Budget cuts will see morale amongst your team toppling down like dominoes. Apart from the obvious impacts on hiring and travel costs – training and sales collateral will be affected.
If you’ve set expectations and targets based on a well-trained team and the training budget is taken away from you, you’re in trouble.
The Voice of the Sales Force survey by Sales Performance International uncovered that measuring the value sales teams create for the customer is one of the keys to winning more deals. Once your budget gets reduced, you can no longer create helpful resources or collateral for your team to use as leverage in their sales conversations.
A series of targets can be missed
Your sales team has a job of dealing with objections, pushbacks, and challenges every single day. They have to deal with a lot of uncertain conditions and unforeseeable circumstances. When things go wrong, they have to deal with anxiety and responsibility of not hitting their targets—and they will need you to ease that burden for them.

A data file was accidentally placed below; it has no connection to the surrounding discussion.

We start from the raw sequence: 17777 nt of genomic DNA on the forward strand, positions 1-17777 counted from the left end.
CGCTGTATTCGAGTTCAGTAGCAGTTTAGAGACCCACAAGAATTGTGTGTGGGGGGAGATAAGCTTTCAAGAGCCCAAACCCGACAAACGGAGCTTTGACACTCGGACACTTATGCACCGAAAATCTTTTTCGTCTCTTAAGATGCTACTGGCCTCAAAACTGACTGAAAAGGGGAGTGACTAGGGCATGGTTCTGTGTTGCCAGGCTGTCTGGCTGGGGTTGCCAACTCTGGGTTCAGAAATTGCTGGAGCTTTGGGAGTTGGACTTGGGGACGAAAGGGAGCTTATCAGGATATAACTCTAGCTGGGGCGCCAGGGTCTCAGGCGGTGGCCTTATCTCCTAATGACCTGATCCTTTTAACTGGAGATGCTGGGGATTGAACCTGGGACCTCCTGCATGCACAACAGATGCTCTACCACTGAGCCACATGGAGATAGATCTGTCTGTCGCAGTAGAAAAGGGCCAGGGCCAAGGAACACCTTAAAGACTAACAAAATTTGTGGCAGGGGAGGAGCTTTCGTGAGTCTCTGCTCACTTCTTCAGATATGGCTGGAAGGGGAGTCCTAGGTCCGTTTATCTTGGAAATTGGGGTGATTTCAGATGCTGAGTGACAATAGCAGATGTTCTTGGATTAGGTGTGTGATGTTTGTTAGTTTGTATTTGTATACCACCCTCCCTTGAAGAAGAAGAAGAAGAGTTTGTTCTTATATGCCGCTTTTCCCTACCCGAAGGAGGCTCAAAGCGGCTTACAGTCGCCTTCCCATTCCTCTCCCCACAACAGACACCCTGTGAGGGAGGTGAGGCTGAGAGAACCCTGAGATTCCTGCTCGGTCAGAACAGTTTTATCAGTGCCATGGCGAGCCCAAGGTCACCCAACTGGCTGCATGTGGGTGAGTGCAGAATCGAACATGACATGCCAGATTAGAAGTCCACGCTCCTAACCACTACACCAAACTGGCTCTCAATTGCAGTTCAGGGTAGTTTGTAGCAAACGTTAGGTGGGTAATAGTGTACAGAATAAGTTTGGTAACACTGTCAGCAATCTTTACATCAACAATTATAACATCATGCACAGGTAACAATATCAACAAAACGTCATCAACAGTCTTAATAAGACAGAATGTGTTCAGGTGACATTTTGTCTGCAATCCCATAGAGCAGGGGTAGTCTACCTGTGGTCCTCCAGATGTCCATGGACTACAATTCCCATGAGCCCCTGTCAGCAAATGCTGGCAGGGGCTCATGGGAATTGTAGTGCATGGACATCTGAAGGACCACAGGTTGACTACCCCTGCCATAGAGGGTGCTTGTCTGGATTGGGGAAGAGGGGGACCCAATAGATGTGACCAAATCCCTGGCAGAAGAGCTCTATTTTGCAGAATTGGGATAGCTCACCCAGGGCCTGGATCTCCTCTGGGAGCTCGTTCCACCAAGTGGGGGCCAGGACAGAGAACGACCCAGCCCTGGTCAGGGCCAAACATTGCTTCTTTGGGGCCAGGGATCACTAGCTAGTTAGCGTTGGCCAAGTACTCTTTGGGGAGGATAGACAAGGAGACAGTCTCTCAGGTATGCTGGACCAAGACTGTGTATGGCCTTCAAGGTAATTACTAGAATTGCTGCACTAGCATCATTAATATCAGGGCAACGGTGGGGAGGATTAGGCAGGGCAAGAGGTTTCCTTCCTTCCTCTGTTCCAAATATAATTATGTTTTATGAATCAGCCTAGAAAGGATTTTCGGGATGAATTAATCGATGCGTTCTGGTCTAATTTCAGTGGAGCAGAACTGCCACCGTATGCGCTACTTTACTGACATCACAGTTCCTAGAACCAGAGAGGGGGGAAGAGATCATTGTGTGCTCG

You then have to defend the sales numbers in front of the company leadership. When the predicted revenue isn’t coming in, it’s a particularly grueling task.
The best salespeople are optimistic, but when significant sales targets are missed, optimism won’t be enough to convince your superiors.
A disciplinary issue can occur
Misconduct in the workplace can happen anytime. Conduct issues can vary from poor time management and insubordination to serious misconduct that might include illegal activity.
Whenever disciplinary issues occur, it takes an emotional toll not only on you as the one that works on the disciplinary procedure and the person involved, but your entire sales team, too.
The best way to immediately respond to a crisis
1. Be transparent – but don’t vent